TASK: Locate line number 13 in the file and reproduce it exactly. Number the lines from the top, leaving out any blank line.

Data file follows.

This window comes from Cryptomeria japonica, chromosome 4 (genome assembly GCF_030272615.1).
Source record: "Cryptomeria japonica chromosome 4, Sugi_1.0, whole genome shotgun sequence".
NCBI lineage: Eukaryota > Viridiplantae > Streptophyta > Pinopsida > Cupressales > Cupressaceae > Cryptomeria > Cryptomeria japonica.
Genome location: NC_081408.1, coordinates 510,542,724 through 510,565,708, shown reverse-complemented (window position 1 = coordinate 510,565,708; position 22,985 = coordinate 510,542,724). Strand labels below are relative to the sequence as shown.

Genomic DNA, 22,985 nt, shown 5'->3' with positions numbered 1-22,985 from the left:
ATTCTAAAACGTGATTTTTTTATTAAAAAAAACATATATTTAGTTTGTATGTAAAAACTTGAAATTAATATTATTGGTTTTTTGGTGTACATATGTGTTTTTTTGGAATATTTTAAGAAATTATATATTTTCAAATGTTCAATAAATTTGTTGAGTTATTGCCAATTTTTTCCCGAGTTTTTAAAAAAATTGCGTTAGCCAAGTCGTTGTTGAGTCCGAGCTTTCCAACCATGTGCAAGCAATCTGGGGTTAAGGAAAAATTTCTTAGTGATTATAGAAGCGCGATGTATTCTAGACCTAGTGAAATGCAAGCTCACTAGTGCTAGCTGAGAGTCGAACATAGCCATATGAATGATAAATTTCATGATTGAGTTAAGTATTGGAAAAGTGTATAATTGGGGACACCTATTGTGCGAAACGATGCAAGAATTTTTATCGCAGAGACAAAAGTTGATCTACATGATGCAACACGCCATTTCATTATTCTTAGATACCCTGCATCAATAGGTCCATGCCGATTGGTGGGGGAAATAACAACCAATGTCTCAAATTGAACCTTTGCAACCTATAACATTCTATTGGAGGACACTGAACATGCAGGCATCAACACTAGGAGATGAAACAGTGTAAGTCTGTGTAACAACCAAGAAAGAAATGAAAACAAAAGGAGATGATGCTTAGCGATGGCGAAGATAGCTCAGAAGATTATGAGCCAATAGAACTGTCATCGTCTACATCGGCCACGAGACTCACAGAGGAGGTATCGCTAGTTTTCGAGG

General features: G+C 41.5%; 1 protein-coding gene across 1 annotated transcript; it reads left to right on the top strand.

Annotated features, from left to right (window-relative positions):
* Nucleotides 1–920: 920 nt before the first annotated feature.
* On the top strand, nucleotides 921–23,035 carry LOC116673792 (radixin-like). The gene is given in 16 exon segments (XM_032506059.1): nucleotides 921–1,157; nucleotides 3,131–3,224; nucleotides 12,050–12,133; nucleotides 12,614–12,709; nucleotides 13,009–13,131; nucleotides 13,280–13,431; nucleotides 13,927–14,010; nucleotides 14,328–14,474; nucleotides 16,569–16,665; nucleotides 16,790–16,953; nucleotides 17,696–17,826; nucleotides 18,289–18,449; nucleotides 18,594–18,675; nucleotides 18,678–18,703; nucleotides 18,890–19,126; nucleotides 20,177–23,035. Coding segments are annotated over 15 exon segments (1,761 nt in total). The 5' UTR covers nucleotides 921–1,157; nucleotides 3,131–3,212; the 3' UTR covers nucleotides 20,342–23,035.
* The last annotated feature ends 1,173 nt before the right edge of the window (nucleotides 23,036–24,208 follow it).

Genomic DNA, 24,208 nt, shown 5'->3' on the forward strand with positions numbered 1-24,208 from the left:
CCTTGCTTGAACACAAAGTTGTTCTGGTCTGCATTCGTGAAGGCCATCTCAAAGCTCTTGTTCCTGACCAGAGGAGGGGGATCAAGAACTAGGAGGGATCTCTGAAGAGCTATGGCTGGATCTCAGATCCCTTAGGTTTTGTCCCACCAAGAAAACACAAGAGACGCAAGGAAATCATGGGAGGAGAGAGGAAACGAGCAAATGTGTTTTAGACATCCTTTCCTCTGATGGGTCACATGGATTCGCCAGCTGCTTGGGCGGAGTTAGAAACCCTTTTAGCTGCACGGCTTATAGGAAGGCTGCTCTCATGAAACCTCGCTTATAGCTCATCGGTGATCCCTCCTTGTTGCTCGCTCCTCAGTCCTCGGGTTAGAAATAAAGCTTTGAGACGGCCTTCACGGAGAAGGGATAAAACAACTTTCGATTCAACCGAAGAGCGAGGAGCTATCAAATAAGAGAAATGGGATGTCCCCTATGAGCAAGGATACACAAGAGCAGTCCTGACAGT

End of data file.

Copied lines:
CCTTGCTTGAACACAAAGTTGTTCTGGTCTGCATTCGTGAAGGCCATCTCAAAGCTCTTGTTCCTGACCAGAGGAGGGGGATCAAGAACTAGGAGGGATCTCTGAAGAGCTATGGCTGGATCTCAGATCCCTTAGGTTTTGTCCCACCAAGAAAACACAAGAGACGCAAGGAAATCATGGGAGGAGAGAGGAAACGAGCAAATGTGTTTTAGACATCCTTTCCTCTGATGGGTCACATGGATTCGCCAGCTGCTTGGGCGGAGTTAGAAACCCTTTTAGCTGCACGGCTTATAGGAAGGCTGCTCTCATGAAACCTCGCTTATAGCTCATCGGTGATCCCTCCTTGTTGCTCGCTCCTCAGTCCTCGGGTTAGAAATAAAGCTTTGAGACGGCCTTCACGGAGAAGGGATAAAACAACTTTCGATTCAACCGAAGAGCGAGGAGCTATCAAATAAGAGAAATGGGATGTCCCCTATGAGCAAGGATACACAAGAGCAGTCCTGACAGT